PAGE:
Deep in the shadows of old Jerusalem, the ancient Jews fought against oppression. They joined together, rose up, and defeated the oppressors who had outlawed their faith and desecrated their holy temple.
In the ruins of their newly won city, the ancient Jews stood in the silence and agreed: they must cleanse and re-dedicate the temple. They would reignite the menorah—a beacon of light that would burn all day and all night—as a symbol of their fortitude, and, in every way, their faith.
According to the Talmud, olive oil was required to keep the menorah ablaze within the Temple. But when the Jews returned to their oil supply, they found that there was only enough oil to burn for a single day. Eight days would be required to prepare a new supply of oil. The light in the temple would be doused long before then.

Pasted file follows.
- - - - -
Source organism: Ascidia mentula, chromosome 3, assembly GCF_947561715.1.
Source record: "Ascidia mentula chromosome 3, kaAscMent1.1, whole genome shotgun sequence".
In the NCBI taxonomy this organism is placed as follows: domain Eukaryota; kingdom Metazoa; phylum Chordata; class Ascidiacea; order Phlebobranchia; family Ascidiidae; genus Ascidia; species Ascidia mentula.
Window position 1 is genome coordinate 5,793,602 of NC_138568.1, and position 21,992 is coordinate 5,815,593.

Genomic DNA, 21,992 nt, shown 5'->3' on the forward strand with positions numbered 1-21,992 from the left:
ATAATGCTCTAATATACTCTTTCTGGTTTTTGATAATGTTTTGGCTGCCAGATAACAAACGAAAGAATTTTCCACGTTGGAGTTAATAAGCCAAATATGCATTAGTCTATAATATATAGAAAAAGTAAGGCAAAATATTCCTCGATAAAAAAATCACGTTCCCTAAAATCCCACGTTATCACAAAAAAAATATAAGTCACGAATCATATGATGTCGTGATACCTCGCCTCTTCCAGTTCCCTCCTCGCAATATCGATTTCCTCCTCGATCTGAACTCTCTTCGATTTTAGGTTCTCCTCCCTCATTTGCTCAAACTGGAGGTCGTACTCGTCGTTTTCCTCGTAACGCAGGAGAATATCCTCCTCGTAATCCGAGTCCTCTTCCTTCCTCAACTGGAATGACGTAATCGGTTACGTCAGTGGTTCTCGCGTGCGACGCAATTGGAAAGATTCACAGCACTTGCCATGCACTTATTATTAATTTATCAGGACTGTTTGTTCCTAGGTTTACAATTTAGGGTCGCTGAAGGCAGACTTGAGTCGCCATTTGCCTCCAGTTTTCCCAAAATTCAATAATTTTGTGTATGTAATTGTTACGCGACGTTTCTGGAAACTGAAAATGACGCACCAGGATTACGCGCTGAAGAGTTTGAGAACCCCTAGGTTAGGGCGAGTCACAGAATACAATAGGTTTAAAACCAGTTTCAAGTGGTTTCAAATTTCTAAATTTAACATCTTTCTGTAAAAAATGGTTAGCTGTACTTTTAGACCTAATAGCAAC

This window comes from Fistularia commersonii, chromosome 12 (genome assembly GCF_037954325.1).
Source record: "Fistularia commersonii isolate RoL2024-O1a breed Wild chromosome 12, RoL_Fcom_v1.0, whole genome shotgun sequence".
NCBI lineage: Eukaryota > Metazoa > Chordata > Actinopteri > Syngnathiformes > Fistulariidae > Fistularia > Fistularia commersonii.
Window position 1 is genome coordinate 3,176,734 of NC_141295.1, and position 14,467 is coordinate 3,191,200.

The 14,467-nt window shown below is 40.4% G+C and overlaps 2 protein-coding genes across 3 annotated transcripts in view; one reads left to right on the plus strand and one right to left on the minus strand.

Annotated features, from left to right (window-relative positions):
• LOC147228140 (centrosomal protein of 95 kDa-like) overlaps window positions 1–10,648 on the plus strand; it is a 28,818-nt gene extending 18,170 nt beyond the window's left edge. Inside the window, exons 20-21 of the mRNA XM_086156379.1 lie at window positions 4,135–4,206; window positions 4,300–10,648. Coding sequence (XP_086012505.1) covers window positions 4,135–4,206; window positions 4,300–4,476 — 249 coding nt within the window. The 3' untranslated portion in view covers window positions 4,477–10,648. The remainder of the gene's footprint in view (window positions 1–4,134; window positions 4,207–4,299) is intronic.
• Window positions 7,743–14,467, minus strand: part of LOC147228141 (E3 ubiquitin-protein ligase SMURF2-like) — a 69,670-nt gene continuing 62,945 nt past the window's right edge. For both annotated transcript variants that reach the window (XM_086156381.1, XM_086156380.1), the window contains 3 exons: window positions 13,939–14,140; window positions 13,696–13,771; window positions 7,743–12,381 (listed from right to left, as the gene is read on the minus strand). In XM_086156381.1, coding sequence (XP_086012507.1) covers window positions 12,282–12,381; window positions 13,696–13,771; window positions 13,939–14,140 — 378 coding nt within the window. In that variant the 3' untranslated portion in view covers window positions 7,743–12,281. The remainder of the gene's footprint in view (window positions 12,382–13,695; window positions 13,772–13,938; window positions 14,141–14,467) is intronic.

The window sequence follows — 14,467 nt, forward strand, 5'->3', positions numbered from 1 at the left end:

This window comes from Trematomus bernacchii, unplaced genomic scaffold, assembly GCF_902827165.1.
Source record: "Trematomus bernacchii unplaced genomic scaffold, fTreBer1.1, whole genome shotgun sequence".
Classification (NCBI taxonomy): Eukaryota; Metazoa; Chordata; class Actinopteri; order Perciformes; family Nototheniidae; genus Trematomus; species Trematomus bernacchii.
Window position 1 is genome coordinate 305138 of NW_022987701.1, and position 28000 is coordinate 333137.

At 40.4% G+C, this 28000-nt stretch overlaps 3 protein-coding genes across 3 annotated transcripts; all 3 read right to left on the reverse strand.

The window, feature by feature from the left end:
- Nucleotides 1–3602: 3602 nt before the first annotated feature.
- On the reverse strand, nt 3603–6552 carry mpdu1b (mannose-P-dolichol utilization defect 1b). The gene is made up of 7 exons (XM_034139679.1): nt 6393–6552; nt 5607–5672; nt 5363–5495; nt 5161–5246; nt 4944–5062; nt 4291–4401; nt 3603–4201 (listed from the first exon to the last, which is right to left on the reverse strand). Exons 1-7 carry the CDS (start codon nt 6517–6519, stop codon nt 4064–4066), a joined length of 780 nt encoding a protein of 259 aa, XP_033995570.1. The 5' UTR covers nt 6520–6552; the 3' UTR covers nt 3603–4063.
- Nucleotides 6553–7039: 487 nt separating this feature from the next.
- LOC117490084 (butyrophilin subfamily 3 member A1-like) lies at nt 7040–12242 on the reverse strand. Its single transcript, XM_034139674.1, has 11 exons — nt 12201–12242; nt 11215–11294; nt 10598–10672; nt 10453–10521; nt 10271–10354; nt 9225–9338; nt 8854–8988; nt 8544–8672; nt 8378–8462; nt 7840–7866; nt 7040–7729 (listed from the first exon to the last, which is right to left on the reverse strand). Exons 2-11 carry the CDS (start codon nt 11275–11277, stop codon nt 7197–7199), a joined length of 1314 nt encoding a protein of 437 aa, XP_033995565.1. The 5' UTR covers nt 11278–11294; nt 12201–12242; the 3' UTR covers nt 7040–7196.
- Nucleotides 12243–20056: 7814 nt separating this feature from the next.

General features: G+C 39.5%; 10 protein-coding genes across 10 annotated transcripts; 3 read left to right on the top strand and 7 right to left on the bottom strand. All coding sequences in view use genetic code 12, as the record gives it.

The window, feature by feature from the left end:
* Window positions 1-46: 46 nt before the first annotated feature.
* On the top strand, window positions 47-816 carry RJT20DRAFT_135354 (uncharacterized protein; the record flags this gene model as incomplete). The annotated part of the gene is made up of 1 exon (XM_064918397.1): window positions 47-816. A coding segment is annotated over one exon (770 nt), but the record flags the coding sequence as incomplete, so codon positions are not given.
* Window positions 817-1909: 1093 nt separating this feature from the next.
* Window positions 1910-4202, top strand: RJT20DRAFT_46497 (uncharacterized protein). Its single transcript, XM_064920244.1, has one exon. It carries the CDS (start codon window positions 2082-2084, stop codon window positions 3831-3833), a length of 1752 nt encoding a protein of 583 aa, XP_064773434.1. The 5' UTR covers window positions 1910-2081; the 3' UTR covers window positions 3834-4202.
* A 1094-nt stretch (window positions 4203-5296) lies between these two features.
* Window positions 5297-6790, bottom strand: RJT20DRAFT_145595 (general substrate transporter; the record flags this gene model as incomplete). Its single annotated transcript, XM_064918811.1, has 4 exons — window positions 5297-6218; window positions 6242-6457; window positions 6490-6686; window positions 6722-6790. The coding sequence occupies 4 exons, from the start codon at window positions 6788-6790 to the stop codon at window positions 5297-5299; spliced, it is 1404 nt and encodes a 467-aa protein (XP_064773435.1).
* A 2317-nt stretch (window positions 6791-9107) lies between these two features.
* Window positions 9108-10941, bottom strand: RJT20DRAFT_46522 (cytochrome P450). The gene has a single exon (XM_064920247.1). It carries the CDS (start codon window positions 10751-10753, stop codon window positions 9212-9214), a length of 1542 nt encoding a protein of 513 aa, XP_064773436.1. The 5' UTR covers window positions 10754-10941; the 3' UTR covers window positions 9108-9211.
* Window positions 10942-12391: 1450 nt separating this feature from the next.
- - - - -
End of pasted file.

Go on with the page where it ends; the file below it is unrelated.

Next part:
But a miracle happened.
The oil in the temple lasted eight incredible days: exactly the time needed to prepare a fresh supply of oil for the menorah. Thus, Hanukkah, the Festival of Lights came to be.
Beyond all reason or logic, we too—like the light in the ancient Temple of Jerusalem—are inextinguishable. In the darkest and most desperate hours, when we mine ourselves for more than we ever could conceive was possible, the fuel is there. So that we may continue on.
Hope may be fragile, but it is there.
Like light. . .
Sometimes blazing, sometimes merely a tender, trembling flicker that regardless, cannot be extinguished, that flame winking even in the darkest hours. So our ancient ancestors have taught us. So we continue to learn again and again as time churns ever onward.
Hope accompanies all new beginnings. . .
Happy Hanukkah everyone. May we all mine ourselves for more-- tonight and always.